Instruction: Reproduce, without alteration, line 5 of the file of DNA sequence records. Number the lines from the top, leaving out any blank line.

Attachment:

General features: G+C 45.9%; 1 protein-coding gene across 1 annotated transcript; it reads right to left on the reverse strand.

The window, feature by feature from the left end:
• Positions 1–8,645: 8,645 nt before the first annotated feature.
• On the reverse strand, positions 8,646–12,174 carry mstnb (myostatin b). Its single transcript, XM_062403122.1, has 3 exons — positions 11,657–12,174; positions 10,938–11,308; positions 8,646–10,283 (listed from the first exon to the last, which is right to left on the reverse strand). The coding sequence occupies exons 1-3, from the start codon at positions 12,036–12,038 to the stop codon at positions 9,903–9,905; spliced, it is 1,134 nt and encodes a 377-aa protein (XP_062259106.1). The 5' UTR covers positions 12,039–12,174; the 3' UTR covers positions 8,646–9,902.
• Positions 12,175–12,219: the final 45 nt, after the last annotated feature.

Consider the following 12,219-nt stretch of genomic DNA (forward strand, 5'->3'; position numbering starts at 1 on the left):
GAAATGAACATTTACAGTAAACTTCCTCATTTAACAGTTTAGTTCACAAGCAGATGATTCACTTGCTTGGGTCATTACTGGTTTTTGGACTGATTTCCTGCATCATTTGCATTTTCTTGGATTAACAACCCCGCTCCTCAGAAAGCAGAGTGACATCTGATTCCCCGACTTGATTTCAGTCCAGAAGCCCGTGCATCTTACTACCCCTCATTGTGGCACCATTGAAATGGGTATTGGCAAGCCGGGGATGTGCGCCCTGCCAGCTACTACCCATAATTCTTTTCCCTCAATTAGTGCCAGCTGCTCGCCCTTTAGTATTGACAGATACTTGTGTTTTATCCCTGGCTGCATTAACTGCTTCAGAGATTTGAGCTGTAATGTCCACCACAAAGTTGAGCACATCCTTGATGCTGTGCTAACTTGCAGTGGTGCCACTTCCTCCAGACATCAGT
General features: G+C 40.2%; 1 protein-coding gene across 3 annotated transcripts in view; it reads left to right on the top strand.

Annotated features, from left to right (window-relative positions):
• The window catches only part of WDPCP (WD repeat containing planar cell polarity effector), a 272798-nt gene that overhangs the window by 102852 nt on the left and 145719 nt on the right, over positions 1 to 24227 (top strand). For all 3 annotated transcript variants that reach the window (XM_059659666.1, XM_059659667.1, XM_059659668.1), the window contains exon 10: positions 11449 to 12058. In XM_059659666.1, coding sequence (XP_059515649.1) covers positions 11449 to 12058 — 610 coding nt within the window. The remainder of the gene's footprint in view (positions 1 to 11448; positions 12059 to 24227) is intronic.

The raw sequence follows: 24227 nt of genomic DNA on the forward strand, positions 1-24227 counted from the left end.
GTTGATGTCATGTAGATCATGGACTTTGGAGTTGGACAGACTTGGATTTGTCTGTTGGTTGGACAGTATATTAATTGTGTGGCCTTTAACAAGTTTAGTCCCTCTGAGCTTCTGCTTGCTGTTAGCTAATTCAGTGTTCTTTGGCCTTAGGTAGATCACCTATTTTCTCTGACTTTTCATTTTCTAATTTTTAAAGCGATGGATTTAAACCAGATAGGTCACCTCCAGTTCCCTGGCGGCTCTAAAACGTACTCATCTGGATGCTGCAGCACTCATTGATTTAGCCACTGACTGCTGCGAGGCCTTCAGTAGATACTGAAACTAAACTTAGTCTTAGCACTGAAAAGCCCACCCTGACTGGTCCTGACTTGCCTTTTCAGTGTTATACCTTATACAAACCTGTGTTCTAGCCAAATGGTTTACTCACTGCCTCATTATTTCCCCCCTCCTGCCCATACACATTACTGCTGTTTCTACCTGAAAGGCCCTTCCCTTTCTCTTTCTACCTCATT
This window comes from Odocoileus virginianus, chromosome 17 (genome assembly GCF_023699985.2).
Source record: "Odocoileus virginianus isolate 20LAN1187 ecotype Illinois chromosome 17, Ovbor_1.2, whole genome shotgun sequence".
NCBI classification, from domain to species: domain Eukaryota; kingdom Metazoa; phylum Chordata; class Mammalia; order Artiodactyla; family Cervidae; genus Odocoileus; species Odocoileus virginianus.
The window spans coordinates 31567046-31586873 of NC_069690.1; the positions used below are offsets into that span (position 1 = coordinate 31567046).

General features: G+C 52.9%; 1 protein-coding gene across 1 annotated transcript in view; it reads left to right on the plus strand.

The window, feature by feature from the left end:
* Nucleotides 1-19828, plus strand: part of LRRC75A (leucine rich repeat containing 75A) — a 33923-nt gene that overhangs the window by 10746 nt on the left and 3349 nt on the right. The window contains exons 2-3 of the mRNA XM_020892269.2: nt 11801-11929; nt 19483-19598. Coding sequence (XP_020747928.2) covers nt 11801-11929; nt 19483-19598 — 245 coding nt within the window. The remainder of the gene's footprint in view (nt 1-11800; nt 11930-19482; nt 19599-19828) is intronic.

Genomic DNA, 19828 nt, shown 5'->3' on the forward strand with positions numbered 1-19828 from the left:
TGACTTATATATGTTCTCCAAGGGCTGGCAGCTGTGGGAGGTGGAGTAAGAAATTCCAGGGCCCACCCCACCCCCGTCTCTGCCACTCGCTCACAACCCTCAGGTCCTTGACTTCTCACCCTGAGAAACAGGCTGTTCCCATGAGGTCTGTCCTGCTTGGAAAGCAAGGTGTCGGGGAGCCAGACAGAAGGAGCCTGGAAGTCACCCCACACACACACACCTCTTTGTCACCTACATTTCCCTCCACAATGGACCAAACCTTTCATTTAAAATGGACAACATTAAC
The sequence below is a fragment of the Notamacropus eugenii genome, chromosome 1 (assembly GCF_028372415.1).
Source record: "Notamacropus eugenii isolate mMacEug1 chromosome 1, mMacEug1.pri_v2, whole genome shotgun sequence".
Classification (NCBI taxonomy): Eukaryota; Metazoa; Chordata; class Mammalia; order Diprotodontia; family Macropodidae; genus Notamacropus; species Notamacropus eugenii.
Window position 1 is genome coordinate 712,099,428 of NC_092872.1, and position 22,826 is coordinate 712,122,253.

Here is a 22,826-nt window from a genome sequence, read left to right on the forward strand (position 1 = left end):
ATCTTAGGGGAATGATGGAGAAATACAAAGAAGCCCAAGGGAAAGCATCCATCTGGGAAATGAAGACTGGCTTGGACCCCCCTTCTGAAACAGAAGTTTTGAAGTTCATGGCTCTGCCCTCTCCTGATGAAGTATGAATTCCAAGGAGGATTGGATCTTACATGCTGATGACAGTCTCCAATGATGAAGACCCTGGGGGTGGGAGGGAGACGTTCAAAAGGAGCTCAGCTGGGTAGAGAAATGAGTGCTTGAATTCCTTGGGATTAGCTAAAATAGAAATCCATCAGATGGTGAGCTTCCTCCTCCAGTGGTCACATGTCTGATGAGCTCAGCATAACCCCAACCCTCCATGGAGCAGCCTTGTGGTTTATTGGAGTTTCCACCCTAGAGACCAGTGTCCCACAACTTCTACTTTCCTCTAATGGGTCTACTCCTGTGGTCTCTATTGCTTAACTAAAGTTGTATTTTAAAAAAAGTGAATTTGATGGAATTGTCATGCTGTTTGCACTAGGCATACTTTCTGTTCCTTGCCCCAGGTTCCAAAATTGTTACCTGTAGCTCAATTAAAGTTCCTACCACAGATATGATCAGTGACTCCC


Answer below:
• Positions 12,175–12,219: the final 45 nt, after the last annotated feature.